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Students visit Ah-Tah-Thi-Ki Museum

 BIG CYPRESS — Ahfachkee and Pemayetv Emahakv Charter School students took a trip to the Ah-Tah-Thi-Ki Museum on Sept. 7 to reinforce the importance of learning about their Seminole culture.

Organized by Elizabeth Lowman, oral history educator for the Museum, the event gave Tribal students an opportunity to view exhibits and to listen to guest speakers Willie Johns, Moses Jumper Jr., Elgin Jumper and Museum curator of exhibits John Moga.

“We felt like it was important to extend the opportunity for them to enjoy the exhibits as Tribal students,” Lowman said. “I’m hoping first and foremost that the kids are inspired to learn about their history and (are) inspired to paint.”

Moses Jumper Jr. kicked off the culture event by reading two poems he wrote about Osceola and his perception of the legendary leader. Jumper spoke about the importance of the students learning about their past.

“I encourage you to read up on your history and learn about what makes you who you are,” he told them.

Tribal historian Johns also encouraged the students to learn about their heritage, challenging them to find elders on their respective reservations who can answer their questions. Elgin Jumper then spoke about the importance of art and creating Seminole-inspired pieces.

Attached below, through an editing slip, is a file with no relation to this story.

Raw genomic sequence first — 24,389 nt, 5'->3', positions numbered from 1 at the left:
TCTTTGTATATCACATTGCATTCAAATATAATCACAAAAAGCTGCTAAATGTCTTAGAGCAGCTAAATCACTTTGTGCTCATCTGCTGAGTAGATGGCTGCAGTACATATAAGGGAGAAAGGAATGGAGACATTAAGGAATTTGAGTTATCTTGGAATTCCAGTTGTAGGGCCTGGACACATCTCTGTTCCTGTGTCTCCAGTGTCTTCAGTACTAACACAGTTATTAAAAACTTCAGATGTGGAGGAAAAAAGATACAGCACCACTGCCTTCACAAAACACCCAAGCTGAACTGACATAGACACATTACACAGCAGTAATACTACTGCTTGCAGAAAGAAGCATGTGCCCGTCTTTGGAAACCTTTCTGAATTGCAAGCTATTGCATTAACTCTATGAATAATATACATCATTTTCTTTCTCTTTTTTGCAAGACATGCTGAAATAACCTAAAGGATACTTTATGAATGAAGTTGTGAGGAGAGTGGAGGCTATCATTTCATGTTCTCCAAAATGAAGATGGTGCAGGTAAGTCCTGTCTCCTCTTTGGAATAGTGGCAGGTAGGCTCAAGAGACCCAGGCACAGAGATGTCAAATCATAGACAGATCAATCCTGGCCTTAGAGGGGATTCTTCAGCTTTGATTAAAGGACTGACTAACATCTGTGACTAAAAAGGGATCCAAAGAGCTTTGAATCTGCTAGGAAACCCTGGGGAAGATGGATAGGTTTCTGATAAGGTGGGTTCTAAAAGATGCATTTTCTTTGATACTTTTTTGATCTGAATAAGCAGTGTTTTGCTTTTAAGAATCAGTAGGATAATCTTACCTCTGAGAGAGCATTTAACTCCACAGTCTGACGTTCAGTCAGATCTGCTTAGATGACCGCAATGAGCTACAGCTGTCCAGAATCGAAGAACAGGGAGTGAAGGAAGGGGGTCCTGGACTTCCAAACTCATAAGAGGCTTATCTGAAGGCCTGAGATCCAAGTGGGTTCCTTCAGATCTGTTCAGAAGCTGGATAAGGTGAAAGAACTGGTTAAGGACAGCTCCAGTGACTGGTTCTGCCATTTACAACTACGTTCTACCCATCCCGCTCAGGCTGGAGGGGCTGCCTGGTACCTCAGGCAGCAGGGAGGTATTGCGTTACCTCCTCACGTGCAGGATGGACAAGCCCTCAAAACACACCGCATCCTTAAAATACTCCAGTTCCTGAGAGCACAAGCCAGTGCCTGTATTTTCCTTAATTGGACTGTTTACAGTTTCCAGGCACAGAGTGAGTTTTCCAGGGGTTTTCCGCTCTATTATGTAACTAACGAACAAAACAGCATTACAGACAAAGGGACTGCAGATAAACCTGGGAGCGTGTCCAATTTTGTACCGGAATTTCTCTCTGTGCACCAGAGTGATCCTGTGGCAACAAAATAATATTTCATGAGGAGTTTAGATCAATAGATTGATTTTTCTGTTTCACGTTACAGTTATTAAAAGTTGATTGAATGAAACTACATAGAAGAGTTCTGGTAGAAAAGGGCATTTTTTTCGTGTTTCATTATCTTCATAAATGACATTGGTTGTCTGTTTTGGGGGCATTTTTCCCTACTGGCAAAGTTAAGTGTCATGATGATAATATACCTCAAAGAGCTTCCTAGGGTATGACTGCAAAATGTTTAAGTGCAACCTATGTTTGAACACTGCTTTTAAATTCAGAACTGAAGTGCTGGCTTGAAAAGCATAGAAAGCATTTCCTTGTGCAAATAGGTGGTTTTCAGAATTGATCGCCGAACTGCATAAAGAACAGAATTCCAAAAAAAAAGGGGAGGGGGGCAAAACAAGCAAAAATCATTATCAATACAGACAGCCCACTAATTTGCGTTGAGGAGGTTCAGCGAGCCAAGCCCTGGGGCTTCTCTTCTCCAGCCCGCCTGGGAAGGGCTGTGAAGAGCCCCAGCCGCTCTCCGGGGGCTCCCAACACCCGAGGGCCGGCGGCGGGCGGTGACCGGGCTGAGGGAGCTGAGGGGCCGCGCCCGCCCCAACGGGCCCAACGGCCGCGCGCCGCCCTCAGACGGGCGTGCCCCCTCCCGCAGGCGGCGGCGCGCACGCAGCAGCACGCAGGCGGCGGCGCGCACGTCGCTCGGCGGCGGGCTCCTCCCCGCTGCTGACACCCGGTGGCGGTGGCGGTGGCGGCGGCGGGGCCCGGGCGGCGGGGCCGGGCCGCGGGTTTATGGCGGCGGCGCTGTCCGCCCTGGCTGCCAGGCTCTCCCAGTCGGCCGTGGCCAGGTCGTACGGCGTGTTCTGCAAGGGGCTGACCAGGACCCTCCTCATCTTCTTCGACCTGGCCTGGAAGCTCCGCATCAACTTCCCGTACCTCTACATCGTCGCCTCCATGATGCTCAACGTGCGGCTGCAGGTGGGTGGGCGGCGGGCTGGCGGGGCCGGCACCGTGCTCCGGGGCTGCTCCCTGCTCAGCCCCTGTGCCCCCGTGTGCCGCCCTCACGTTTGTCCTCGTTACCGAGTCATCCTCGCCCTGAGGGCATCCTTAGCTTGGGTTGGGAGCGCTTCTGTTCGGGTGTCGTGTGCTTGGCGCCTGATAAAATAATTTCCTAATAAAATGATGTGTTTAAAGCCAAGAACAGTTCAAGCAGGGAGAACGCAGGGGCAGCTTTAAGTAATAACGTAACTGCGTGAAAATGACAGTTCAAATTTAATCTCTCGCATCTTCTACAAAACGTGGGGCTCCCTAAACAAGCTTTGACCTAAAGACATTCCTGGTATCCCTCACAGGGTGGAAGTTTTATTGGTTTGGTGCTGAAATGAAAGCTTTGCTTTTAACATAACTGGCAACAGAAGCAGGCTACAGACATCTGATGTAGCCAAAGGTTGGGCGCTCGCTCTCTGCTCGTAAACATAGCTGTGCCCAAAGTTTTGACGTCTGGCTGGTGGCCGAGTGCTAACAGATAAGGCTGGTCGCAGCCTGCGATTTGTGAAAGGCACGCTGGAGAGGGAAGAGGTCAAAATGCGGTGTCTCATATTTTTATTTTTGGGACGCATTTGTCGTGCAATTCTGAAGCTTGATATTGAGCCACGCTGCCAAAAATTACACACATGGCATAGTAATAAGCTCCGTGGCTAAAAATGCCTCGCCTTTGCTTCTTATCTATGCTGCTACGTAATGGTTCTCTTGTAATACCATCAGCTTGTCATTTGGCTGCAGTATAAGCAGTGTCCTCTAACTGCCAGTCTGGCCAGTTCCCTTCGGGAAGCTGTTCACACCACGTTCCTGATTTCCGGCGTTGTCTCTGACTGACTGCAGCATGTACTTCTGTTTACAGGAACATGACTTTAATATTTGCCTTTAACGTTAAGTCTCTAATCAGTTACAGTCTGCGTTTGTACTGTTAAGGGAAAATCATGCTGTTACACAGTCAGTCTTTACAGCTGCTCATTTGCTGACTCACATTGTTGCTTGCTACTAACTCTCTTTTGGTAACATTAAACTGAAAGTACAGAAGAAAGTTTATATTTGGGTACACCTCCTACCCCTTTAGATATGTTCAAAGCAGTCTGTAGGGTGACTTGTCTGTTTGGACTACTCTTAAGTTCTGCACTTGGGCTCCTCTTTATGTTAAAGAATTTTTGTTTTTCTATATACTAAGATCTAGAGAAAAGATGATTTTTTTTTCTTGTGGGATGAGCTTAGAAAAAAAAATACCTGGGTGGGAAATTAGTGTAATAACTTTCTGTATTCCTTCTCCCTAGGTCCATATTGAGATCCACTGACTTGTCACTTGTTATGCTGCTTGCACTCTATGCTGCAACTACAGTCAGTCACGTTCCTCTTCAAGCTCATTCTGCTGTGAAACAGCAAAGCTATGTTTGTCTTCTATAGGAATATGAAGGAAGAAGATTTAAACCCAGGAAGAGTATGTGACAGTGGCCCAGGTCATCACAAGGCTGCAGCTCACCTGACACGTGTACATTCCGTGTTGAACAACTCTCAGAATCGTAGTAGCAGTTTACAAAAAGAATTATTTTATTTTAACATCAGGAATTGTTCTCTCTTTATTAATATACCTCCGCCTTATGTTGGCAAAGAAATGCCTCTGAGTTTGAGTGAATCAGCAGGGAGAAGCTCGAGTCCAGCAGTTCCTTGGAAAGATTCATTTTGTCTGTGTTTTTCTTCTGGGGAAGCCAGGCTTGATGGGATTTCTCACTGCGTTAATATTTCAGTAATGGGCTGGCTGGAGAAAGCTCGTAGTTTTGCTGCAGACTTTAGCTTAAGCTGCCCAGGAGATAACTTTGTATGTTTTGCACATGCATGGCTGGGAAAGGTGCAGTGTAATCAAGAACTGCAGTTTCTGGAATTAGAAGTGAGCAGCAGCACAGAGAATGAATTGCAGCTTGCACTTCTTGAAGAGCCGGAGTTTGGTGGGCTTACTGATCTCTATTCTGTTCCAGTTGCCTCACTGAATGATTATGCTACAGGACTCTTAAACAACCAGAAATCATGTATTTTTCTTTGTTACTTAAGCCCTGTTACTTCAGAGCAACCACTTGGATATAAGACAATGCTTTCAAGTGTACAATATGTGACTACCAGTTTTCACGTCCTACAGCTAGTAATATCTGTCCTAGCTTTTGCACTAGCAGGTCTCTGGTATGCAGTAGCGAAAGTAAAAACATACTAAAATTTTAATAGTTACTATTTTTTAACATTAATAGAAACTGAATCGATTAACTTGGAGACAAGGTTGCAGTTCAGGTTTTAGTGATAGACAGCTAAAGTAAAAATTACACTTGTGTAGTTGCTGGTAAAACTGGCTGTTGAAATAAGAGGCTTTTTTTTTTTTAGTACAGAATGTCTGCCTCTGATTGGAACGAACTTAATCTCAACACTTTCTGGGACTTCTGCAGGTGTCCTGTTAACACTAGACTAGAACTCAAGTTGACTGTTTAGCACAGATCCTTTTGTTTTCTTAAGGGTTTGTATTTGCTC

“It’s a way for us to keep Seminole imagery alive,” he said, encouraging any student interested in art to start pursuing it now. “Today, Seminole art is appreciated all over the world.”

Students then toured the “Reflections across Time: Seminole Portraits” exhibit – presented in collaboration with The Patricia and Phillip Frost Art Museum at Florida International University – and asked the guest speakers any questions they had. The exhibit featured paintings by both Tribal artists, including Tribal members Noah Billie and Elgin Jumper, and non-Tribal artists, such as George Catlin and Thomas McKenney.

“We want to show how Tribal and non-Tribals view the same images and represent them,” Moga said. “They are comparing and contrasting history and seeing how non-Tribals represented images in the past and how Seminoles paint those images today.”

The exhibit, which runs through Nov. 4, includes portraits of Osceola and other Seminole warriors that showed students a glimpse of Seminole war history and art history. Paintings done by Catlin and McKenney date back to the 1800s, while paintings done by Billie and Jumper were completed in the 1990s and 2000s.

“My favorite part was seeing the art because it shows our culture,” said Shae Pierce, an eighth-grader at Pemayetv Emahakv Charter School. “I learned that we need to learn our culture.”

Lowman said the event tied in well with the Museum’s mission to preserve Seminole history and educate the public about the lifestyle and traditions of the Seminole people. Students walked away with a better understanding of their Seminole art and culture.

“We came to learn about our culture,” said Trevor Thomas, an eighth-grader at the Charter School. “It’s important to learn these things so we can pass it on to our grandkids so our history never dies.”

Thomas said he especially enjoyed the “Corn Dance” exhibit because he has attended the Seminole tradition for as long as he could remember.

After students toured the galleries, they stepped outside onto the boardwalk and learned about medicine plants and their traditional uses. The event capped off with a picnic for lunch.

“The kids were engaged and excited and asked a lot of questions,” Lowman said. “It’s great for kids to see people who are accomplished. Seminole artists have strong inspiration and drive.”

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